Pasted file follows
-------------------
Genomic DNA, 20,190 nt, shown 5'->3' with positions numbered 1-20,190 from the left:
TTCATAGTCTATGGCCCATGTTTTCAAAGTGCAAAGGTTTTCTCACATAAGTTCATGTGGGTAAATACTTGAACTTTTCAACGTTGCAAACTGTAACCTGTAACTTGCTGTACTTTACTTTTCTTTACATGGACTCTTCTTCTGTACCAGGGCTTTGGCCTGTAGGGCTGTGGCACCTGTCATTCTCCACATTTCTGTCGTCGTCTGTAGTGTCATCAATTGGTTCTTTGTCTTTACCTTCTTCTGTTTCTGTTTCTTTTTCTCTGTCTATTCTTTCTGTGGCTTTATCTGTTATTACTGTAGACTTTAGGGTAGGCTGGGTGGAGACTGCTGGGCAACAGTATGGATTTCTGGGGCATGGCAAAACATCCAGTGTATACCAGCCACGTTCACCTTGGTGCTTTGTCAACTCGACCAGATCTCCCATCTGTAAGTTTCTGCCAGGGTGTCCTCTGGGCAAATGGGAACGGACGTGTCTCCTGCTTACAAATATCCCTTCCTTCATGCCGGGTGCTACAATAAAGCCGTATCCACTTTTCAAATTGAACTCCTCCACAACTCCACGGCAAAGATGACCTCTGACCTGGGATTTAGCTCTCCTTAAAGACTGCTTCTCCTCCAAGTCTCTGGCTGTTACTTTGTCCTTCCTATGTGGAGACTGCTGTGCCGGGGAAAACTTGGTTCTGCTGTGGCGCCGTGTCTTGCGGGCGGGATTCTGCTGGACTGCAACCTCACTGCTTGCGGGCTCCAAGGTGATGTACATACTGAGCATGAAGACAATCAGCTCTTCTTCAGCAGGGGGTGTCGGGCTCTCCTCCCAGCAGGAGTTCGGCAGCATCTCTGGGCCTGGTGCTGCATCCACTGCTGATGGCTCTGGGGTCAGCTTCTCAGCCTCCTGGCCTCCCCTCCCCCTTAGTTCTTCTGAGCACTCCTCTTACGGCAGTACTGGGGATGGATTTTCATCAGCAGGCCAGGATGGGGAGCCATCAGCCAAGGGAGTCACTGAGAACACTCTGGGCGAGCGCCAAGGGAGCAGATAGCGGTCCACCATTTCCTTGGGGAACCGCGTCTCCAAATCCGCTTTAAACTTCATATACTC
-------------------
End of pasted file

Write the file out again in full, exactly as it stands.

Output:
Genomic DNA, 20,190 nt, shown 5'->3' with positions numbered 1-20,190 from the left:
TTCATAGTCTATGGCCCATGTTTTCAAAGTGCAAAGGTTTTCTCACATAAGTTCATGTGGGTAAATACTTGAACTTTTCAACGTTGCAAACTGTAACCTGTAACTTGCTGTACTTTACTTTTCTTTACATGGACTCTTCTTCTGTACCAGGGCTTTGGCCTGTAGGGCTGTGGCACCTGTCATTCTCCACATTTCTGTCGTCGTCTGTAGTGTCATCAATTGGTTCTTTGTCTTTACCTTCTTCTGTTTCTGTTTCTTTTTCTCTGTCTATTCTTTCTGTGGCTTTATCTGTTATTACTGTAGACTTTAGGGTAGGCTGGGTGGAGACTGCTGGGCAACAGTATGGATTTCTGGGGCATGGCAAAACATCCAGTGTATACCAGCCACGTTCACCTTGGTGCTTTGTCAACTCGACCAGATCTCCCATCTGTAAGTTTCTGCCAGGGTGTCCTCTGGGCAAATGGGAACGGACGTGTCTCCTGCTTACAAATATCCCTTCCTTCATGCCGGGTGCTACAATAAAGCCGTATCCACTTTTCAAATTGAACTCCTCCACAACTCCACGGCAAAGATGACCTCTGACCTGGGATTTAGCTCTCCTTAAAGACTGCTTCTCCTCCAAGTCTCTGGCTGTTACTTTGTCCTTCCTATGTGGAGACTGCTGTGCCGGGGAAAACTTGGTTCTGCTGTGGCGCCGTGTCTTGCGGGCGGGATTCTGCTGGACTGCAACCTCACTGCTTGCGGGCTCCAAGGTGATGTACATACTGAGCATGAAGACAATCAGCTCTTCTTCAGCAGGGGGTGTCGGGCTCTCCTCCCAGCAGGAGTTCGGCAGCATCTCTGGGCCTGGTGCTGCATCCACTGCTGATGGCTCTGGGGTCAGCTTCTCAGCCTCCTGGCCTCCCCTCCCCCTTAGTTCTTCTGAGCACTCCTCTTACGGCAGTACTGGGGATGGATTTTCATCAGCAGGCCAGGATGGGGAGCCATCAGCCAAGGGAGTCACTGAGAACACTCTGGGCGAGCGCCAAGGGAGCAGATAGCGGTCCACCATTTCCTTGGGGAACCGCGTCTCCAAATCCGCTTTAAACTTCATATACTC